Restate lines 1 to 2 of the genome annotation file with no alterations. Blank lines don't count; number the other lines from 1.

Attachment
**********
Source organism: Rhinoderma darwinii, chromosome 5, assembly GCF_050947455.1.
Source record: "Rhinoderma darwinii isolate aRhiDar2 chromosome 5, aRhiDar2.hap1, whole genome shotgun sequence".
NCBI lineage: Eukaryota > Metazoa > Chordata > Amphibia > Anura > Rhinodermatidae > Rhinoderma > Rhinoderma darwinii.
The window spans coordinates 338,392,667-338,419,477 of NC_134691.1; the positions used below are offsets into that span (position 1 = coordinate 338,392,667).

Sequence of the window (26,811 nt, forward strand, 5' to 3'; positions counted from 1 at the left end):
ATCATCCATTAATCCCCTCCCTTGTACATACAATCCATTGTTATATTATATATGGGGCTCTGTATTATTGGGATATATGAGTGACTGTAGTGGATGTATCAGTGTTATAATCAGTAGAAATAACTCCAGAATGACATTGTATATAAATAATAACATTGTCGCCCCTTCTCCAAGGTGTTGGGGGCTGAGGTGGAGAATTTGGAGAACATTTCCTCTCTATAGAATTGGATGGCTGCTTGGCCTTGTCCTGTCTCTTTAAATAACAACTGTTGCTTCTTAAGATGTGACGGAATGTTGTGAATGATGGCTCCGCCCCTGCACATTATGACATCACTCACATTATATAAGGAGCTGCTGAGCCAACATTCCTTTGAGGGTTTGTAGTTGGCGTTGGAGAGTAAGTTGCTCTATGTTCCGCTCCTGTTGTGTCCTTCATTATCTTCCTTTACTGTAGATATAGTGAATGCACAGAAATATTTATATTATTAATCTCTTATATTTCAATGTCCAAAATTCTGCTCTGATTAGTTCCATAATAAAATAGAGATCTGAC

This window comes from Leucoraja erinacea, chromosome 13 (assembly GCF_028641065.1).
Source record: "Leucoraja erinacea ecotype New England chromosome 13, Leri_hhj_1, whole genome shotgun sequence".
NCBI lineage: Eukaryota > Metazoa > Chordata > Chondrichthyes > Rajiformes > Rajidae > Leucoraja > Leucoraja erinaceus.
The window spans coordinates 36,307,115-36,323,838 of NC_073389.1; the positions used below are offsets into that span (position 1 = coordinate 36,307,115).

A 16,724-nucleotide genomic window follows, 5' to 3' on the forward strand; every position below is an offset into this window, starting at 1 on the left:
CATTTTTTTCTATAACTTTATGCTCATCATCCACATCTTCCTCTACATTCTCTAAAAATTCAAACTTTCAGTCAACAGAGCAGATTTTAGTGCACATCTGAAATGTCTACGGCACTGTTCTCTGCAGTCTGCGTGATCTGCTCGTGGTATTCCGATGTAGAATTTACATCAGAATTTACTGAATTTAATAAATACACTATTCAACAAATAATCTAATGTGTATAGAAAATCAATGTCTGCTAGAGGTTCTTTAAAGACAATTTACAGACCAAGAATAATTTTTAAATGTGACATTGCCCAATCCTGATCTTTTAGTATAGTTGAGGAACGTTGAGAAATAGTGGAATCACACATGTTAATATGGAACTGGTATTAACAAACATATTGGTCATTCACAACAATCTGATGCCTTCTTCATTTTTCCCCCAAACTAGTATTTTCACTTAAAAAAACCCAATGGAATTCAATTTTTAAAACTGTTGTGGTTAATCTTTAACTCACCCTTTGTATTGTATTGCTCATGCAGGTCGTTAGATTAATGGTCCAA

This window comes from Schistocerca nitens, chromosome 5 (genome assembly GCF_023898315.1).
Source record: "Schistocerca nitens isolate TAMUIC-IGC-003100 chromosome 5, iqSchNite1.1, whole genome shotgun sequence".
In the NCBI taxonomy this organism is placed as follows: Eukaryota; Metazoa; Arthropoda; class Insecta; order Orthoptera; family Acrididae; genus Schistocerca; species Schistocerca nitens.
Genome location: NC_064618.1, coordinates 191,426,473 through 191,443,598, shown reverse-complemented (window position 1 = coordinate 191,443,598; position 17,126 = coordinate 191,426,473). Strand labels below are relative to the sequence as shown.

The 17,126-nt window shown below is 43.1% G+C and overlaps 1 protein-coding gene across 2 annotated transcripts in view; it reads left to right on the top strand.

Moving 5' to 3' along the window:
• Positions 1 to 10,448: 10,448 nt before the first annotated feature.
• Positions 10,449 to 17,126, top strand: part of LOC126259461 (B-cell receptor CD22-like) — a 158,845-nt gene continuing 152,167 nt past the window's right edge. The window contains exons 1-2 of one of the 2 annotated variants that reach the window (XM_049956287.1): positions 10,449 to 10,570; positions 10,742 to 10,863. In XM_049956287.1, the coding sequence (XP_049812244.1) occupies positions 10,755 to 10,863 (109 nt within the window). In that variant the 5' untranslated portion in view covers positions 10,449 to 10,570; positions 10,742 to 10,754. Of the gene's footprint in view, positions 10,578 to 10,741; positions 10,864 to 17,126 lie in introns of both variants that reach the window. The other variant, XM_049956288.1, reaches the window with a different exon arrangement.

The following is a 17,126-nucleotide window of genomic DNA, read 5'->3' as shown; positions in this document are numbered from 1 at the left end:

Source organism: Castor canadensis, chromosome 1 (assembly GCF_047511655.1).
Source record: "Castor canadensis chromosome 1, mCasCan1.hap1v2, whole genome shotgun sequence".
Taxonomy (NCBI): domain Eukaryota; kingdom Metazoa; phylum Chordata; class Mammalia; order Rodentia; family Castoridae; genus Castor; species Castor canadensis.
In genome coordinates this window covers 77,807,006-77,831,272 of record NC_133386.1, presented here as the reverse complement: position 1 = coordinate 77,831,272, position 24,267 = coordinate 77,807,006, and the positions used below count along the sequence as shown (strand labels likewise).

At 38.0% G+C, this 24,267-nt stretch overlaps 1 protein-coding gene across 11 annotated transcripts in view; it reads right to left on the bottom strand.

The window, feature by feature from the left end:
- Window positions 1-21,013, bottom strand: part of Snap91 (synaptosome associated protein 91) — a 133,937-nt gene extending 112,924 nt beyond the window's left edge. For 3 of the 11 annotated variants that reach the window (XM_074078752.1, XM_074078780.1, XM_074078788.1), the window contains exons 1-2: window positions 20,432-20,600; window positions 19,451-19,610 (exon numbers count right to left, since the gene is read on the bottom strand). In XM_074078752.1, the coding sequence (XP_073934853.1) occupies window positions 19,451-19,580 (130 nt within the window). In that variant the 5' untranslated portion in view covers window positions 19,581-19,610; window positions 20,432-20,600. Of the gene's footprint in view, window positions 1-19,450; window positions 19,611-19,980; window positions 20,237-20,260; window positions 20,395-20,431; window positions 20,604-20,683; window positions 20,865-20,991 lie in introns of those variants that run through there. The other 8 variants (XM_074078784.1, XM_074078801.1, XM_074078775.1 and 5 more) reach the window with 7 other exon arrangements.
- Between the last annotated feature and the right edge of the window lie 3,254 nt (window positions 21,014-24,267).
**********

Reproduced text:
Source organism: Rhinoderma darwinii, chromosome 5, assembly GCF_050947455.1.
Source record: "Rhinoderma darwinii isolate aRhiDar2 chromosome 5, aRhiDar2.hap1, whole genome shotgun sequence".